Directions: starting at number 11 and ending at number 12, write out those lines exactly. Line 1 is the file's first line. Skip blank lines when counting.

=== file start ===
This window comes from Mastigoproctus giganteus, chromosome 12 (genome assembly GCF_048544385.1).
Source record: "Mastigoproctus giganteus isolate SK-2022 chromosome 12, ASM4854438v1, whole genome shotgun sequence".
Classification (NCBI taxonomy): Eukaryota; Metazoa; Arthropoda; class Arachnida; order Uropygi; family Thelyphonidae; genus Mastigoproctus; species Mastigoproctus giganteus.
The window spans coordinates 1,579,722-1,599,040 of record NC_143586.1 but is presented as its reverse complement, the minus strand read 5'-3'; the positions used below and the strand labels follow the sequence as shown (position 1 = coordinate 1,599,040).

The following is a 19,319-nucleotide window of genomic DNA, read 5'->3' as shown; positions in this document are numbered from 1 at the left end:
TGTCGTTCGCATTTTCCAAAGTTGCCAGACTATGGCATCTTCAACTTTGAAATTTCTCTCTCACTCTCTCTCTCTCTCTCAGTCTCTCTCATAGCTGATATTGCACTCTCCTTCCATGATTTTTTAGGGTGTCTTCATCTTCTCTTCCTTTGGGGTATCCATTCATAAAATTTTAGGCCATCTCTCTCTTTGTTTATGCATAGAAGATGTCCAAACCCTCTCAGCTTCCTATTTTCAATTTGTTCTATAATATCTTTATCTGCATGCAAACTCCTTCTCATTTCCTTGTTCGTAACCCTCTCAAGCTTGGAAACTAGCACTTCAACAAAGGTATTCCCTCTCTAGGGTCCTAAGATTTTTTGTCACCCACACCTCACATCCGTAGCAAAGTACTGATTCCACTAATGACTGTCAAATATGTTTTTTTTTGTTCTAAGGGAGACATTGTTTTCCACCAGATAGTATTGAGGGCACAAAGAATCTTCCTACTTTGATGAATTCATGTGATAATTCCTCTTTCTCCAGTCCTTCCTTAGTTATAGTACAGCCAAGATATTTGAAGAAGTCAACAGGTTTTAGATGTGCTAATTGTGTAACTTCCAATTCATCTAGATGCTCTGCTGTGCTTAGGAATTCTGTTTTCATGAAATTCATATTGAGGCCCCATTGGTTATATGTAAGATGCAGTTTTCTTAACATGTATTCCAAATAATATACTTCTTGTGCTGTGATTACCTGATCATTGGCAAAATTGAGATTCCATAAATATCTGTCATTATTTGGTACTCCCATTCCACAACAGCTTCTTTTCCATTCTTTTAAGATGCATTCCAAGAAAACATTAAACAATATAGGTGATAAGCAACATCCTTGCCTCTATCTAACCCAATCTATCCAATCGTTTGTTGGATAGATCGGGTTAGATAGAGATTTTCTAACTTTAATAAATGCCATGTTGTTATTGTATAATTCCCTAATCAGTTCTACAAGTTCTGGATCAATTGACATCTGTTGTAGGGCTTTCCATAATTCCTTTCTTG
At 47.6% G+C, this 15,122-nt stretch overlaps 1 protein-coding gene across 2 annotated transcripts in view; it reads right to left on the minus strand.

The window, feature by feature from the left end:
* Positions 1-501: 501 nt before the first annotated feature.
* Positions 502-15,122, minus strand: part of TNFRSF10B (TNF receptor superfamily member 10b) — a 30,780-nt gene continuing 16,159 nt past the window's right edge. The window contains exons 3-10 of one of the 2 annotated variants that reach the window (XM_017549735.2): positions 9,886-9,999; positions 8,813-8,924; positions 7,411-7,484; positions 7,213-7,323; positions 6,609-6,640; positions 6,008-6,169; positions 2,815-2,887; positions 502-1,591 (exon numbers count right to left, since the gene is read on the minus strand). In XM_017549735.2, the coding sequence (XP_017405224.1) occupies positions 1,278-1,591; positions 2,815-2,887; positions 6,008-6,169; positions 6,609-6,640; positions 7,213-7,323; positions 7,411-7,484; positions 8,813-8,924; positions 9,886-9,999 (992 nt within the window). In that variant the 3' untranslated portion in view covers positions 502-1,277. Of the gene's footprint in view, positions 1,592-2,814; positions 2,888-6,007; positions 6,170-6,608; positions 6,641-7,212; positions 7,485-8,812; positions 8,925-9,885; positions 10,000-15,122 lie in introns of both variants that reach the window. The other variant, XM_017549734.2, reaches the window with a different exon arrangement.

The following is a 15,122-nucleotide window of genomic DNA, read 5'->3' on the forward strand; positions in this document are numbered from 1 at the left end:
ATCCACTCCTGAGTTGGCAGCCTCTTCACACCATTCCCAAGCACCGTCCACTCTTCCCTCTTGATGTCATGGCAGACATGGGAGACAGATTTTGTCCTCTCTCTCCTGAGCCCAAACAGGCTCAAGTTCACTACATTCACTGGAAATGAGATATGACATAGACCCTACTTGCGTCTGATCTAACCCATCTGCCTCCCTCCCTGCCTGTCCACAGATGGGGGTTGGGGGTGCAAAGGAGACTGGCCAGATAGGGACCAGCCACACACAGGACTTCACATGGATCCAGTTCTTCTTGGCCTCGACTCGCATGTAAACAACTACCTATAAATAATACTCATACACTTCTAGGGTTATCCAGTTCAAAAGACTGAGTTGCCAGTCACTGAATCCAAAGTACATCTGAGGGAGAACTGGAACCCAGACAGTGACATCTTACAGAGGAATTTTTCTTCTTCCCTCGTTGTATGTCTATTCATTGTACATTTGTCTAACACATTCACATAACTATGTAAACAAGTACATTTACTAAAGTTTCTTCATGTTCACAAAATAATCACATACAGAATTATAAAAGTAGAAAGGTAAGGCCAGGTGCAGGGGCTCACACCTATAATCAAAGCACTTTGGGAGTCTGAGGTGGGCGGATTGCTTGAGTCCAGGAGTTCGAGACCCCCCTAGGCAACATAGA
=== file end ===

The following is a 15,122-nucleotide window of genomic DNA, read 5'->3' on the forward strand; positions in this document are numbered from 1 at the left end:
ATCCACTCCTGAGTTGGCAGCCTCTTCACACCATTCCCAAGCACCGTCCACTCTTCCCTCTTGATGTCATGGCAGACATGGGAGACAGATTTTGTCCTCTCTCTCCTGAGCCCAAACAGGCTCAAGTTCACTACATTCACTGGAAATGAGATATGACATAGACCCTACTTGCGTCTGATCTAACCCATCTGCCTCCCTCCCTGCCTGTCCACAGATGGGGGTTGGGGGTGCAAAGGAGACTGGCCAGATAGGGACCAGCCACACACAGGACTTCACATGGATCCAGTTCTTCTTGGCCTCGACTCGCATGTAAACAACTACCTATAAATAATACTCATACACTTCTAGGGTTATCCAGTTCAAAAGACTGAGTTGCCAGTCACTGAATCCAAAGTACATCTGAGGGAGAACTGGAACCCAGACAGTGACATCTTACAGAGGAATTTTTCTTCTTCCCTCGTTGTATGTCTATTCATTGTACATTTGTCTAACACATTCACATAACTATGTAAACAAGTACATTTACTAAAGTTTCTTCATGTTCACAAAATAATCACATACAGAATTATAAAAGTAGAAAGGTAAGGCCAGGTGCAGGGGCTCACACCTATAATCAAAGCACTTTGGGAGTCTGAGGTGGGCGGATTGCTTGAGTCCAGGAGTTCGAGACCCCCCTAGGCAACATAGA